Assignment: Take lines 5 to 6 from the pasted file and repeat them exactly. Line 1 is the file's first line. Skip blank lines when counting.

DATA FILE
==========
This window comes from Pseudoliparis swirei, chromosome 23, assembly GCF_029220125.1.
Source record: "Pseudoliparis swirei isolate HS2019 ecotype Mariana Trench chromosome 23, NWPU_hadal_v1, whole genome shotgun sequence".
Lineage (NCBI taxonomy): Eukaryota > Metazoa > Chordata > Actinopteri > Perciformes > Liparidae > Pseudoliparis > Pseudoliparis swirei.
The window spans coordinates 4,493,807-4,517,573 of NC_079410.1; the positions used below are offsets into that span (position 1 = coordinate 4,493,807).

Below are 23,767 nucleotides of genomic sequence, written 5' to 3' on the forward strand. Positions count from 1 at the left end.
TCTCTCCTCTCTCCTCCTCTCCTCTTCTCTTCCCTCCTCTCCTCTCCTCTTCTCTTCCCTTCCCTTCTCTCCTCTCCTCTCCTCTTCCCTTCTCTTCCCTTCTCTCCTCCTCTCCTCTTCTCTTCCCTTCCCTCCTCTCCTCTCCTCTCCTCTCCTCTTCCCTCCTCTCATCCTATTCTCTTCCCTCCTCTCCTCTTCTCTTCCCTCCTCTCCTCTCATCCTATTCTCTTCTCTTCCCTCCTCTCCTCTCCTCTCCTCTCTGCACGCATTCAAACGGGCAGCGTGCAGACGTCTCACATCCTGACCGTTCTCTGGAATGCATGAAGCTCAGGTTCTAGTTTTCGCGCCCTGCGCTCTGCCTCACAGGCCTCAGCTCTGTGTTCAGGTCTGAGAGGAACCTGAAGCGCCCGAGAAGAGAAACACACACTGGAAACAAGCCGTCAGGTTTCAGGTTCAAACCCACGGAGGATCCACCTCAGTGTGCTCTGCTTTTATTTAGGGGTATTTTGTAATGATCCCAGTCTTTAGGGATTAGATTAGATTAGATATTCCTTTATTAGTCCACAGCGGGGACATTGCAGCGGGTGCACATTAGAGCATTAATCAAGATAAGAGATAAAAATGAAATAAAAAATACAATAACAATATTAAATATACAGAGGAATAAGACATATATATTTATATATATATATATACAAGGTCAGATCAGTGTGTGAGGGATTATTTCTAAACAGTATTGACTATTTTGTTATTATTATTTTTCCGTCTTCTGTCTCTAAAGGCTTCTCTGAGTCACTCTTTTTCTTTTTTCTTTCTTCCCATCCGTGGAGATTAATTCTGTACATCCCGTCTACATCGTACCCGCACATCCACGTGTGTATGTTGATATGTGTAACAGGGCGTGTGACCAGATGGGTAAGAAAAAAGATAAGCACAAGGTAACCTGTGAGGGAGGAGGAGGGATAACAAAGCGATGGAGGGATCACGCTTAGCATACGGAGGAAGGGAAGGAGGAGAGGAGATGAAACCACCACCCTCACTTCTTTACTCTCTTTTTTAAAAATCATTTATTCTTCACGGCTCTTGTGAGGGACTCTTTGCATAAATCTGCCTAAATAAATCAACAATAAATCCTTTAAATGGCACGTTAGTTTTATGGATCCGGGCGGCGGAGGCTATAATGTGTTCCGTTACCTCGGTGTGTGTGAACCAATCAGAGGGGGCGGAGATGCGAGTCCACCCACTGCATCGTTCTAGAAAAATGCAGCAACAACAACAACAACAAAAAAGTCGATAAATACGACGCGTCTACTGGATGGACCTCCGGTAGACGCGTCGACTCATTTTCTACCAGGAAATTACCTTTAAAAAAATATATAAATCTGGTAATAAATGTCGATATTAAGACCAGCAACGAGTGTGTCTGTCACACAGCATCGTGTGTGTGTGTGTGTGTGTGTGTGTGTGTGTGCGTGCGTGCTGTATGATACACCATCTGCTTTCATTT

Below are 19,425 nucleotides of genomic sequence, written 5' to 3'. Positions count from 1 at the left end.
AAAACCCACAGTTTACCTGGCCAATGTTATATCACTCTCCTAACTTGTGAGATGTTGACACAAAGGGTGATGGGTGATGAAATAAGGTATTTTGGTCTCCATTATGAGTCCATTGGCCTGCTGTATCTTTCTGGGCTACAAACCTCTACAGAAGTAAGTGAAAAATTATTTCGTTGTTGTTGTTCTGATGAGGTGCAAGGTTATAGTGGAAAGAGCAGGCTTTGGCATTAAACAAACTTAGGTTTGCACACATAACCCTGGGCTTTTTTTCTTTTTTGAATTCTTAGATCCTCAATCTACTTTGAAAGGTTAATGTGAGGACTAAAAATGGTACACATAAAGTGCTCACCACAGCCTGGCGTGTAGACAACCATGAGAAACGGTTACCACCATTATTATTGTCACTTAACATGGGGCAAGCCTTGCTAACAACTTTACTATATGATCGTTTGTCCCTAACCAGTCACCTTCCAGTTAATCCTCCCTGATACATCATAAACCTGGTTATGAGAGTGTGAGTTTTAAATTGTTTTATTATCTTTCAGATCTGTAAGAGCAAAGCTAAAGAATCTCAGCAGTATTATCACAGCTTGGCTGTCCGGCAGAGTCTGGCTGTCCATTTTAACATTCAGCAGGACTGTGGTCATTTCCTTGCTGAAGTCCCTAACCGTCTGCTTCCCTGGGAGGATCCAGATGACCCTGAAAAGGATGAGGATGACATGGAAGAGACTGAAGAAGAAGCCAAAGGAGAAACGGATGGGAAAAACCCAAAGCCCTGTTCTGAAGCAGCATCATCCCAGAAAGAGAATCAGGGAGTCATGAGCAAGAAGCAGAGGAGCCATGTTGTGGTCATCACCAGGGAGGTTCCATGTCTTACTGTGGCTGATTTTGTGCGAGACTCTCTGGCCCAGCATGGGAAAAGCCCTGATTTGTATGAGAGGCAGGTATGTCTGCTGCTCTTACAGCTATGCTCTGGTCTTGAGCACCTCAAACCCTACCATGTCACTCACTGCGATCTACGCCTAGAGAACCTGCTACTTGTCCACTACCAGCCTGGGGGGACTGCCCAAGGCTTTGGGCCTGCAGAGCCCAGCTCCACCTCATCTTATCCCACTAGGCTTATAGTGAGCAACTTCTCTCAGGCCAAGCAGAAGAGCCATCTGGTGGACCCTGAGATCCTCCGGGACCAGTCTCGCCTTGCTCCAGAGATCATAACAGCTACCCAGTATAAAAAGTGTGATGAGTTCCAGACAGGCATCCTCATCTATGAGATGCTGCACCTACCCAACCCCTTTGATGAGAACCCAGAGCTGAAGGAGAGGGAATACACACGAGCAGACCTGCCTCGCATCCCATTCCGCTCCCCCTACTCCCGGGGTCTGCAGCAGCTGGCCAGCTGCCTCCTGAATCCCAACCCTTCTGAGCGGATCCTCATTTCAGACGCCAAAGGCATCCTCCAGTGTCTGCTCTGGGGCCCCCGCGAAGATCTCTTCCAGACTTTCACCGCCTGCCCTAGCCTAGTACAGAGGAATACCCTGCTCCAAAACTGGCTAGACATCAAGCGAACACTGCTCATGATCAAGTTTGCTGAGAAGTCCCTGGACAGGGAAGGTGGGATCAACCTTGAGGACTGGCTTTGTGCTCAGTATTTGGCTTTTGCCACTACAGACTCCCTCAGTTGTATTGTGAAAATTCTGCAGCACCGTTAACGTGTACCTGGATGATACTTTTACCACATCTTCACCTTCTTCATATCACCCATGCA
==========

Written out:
Below are 23,767 nucleotides of genomic sequence, written 5' to 3' on the forward strand. Positions count from 1 at the left end.
TCTCTCCTCTCTCCTCCTCTCCTCTTCTCTTCCCTCCTCTCCTCTCCTCTTCTCTTCCCTTCCCTTCTCTCCTCTCCTCTCCTCTTCCCTTCTCTTCCCTTCTCTCCTCCTCTCCTCTTCTCTTCCCTTCCCTCCTCTCCTCTCCTCTCCTCTCCTCTTCCCTCCTCTCATCCTATTCTCTTCCCTCCTCTCCTCTTCTCTTCCCTCCTCTCCTCTCATCCTATTCTCTTCTCTTCCCTCCTCTCCTCTCCTCTCCTCTCTGCACGCATTCAAACGGGCAGCGTGCAGACGTCTCACATCCTGACCGTTCTCTGGAATGCATGAAGCTCAGGTTCTAGTTTTCGCGCCCTGCGCTCTGCCTCACAGGCCTCAGCTCTGTGTTCAGGTCTGAGAGGAACCTGAAGCGCCCGAGAAGAGAAACACACACTGGAAACAAGCCGTCAGGTTTCAGGTTCAAACCCACGGAGGATCCACCTCAGTGTGCTCTGCTTTTATTTAGGGGTATTTTGTAATGATCCCAGTCTTTAGGGATTAGATTAGATTAGATATTCCTTTATTAGTCCACAGCGGGGACATTGCAGCGGGTGCACATTAGAGCATTAATCAAGATAAGAGATAAAAATGAAATAAAAAATACAATAACAATATTAAATATACAGAGGAATAAGACATATATATTTATATATATATATATACAAGGTCAGATCAGTGTGTGAGGGATTATTTCTAAACAGTATTGACTATTTTGTTATTATTATTTTTCCGTCTTCTGTCTCTAAAGGCTTCTCTGAGTCACTCTTTTTCTTTTTTCTTTCTTCCCATCCGTGGAGATTAATTCTGTACATCCCGTCTACATCGTACCCGCACATCCACGTGTGTATGTTGATATGTGTAACAGGGCGTGTGACCAGATGGGTAAGAAAAAAGATAAGCACAAGGTAACCTGTGAGGGAGGAGGAGGGATAACAAAGCGATGGAGGGATCACGCTTAGCATACGGAGGAAGGGAAGGAGGAGAGGAGATGAAACCACCACCCTCACTTCTTTACTCTCTTTTTTAAAAATCATTTATTCTTCACGGCTCTTGTGAGGGACTCTTTGCATAAATCTGCCTAAATAAATCAACAATAAATCCTTTAAATGGCACGTTAGTTTTATGGATCCGGGCGGCGGAGGCTATAATGTGTTCCGTTACCTCGGTGTGTGTGAACCAATCAGAGGGGGCGGAGATGCGAGTCCACCCACTGCATCGTTCTAGAAAAATGCAGCAACAACAACAACAACAAAAAAGTCGATAAATACGACGCGTCTACTGGATGGACCTCCGGTAGACGCGTCGACTCATTTTCTACCAGGAAATTACCTTTAAAAAAATATATAAATCTGGTAATAAATGTCGATATTAAGACCAGCAACGAGTGTGTCTGTCACACAGCATCGTGTGTGTGTGTGTGTGTGTGTGTGTGTGTGTGCGTGCGTGCTGTATGATACACCATCTGCTTTCATTT